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February 19, 1971 - Image 1

Resource type:
The Michigan Daily, 1971-02-19

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See Editorial Page




windy and warmer

Vol. LXXXI, No. 1 19 Ann Arbor, Michigan-Friday, February 19, 1971 Ten Cents

Ten Pages









war role

By The Associated Press
North Vietnam charged yesterday that the United States
had invaded Laos and was threatening to invade North Viet-
riamese territory, raising the possibility of Red Chinese re-
"The Peoples Republic of China will not stand by idly
while its neighbors are attacked by the United States," said
Nguyen Thanh Le, spokesman for the North Vietnamese;
delegation to the Paris peace talks.
Earlier, Xuan Thuy, head of the delegation, said that the
"present large scale operation" by the United States in Laos,
the concentration of U.S. troops at the 17th Parallel and the
increasing number of warships off North Vietnam "constitute
a menace" to North Vietnam
H1a and China.;
n ia lThe spokesman, expanding on
JhI u lThuy's remarks in answer to a
newsman's question said a "grave
menace" to China exists because
fl lfl h S of common frontiers with Laos and
North Vietnam, the fact that the
two countries have Communist re-.
'Cutgimes and because China signed
the 1962 Geneva agreements on
The statements were made at
By SARA FITZGERALD the 103rd session of the peace
The Housing Policy Board yes- talks. {
terday voted to eliminate dormi- Meanwhile, American helicopter
tory laundry service for next year, forces suffered fresh losses and
reducing the proposed hike in dor- South Vietnamese infantrymen en-
mitory rates by approximately countered stiffening resistance in
$11.10. the battle for the Ho Chi Minh
If approved by t h e Regents, trail in Southern Laos yesterday.
dormitory rates would increase by Heavy North Vietnamese anti-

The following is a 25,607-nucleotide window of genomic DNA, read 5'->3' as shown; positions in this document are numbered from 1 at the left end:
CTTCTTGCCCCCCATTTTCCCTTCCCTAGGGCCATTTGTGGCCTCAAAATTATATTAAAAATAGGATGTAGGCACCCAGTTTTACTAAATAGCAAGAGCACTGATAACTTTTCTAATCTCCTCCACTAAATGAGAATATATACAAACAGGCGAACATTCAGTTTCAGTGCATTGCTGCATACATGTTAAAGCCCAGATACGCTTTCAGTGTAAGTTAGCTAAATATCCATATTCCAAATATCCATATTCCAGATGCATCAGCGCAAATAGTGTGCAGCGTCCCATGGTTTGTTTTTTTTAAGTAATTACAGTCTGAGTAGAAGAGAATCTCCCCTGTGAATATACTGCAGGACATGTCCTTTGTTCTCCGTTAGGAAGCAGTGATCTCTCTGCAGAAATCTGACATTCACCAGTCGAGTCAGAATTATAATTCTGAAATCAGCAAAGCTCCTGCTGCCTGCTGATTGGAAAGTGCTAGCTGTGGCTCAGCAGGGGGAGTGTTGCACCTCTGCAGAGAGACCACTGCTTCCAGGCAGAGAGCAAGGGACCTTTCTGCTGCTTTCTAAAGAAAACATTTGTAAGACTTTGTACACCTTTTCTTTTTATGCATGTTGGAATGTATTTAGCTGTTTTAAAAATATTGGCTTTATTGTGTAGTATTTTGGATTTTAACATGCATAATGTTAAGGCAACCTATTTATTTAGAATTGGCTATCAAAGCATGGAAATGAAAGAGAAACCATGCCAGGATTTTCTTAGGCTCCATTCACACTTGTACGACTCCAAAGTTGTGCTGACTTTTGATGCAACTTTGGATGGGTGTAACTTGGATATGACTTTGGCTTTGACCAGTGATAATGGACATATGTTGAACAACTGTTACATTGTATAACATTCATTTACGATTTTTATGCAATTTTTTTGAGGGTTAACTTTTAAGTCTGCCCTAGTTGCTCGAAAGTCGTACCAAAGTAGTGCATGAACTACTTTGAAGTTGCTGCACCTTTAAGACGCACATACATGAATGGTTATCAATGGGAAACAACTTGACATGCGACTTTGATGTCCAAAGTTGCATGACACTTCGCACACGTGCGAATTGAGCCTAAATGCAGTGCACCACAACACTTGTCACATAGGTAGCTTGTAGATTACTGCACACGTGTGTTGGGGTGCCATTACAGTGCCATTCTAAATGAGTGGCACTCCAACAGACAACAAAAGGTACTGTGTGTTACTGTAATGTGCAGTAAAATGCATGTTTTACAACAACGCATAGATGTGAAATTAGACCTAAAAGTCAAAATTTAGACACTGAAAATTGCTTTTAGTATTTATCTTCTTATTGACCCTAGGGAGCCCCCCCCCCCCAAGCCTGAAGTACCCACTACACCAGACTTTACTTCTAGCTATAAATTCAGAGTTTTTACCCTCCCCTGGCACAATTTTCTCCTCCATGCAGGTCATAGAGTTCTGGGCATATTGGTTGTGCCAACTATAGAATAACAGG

$125.90, down from the previous aircraft fire shot down four more
recommendation of $137. U.S. helicopters in Laos and ar
Rate increases for Baits Hous- fifth exploded over South Vietnam
ing, Fletcher Hall, a n d Oxford as it was returning from Laos. The
Housing'originally set at $65, $60 U.S. Command acknowledged to-
and $67 respectively would be re- day only the loss of four of the
duced by the same amount. copters, including the big CH53
The proposed r a t e covers in- I that e x p 1 o d e d from unknown
creased wages for service and causes.
maintenance employes as well as Field reports said a fifth chop-
rising costs. per was downed, in Laos, and the
Last month t h e policy board three men aboard were killed SOUTH VIETNAMESE troops
voted to eliminate both hot and President Nixon said at a news vsa Revlutioayierne
continental breakfast, substitut- conference Wednesday that the visional Revolutionary Governm
ing instead an "a la carte" pro- Chinese have no reason to inter- delegation to the Paris peace ta
gram whereby students would pret the South Vietnamese drive sion of the talks (below).
purchase items normally avail- into Laos as a threat to their se-
able at continental breakfast. curity. "
In eliminating laundry service, Both Thuy and Mrs. Nguyen Thi IL t1f i O r
dormitory residents W i 1 bere- Binh, head of the Viet Cong dele-
quired to provide their own sheets gation, reacted to other Nixon re-
and pillowcases for next fall. The marks.
dormitories will continue to pro- They singled out Nixon's state- th ea ten
vide blankets - and pillows, how- ment that he will place no limi-
ever. tation on the use of American air-
The decision to eliminate this power to protect U.S. forces if By RON RIDENHOUR
service came as the policy board their safety is threatened. ITOR's NOTE: The author, a
prepared to finalize its proposal writer for Reporters News Service,
for the Regents. However, t w o U.S. Ambassador David K. E. is the ex-GI whose letters ledrto
students who had prepared a re- Bruce made a vain attempt to the investigations of the My Lai
sponse to the r a t e committee's start negotiations going on mu- massacres.
recommendations raised the pos- tual troop withdrawals from Viet- SAIGON-"Frag 'im." has be-
sibility of the elimination of laun- nam. He noted that at last Thurs- come the standard response of the
dry.services, and the board voted day's session, the North Vietna- Army's subordinates-the grunts
to decrease the hike. mese spokesman did not deny the and rear area GI's-to any action
Though the Regents were due to presence of N o r t h Vietnam's directed toward them by their,
review the proposed dormitory ;troops in Laos superiors which they consider un-
rates today, John Feldkamp, Di- Meanwhile, Vice President Spiro necessary harrassment.
rector of University Housing said T. Agnew yesterday defended the What a GI meant by "frag 'im"
it appeared that they would not South Vietnamese incursion into is to threaten, intimidate, or, if
have the time to do so. Laos, calling it "an action of self necessary, kill an NCO with a frag-
"Though we had aimed for ac- defense." mentation grenade. Other wea-
ceptance of the rates at the Re-
gents February meeting, it looks"
like other considerations, such ash
the budget, m a y supersede Re-
gental action on the housing

The Regents and an aud-
ience of over 300 yesterday
heard the views of 18 speak-
ers on the merits of the pro-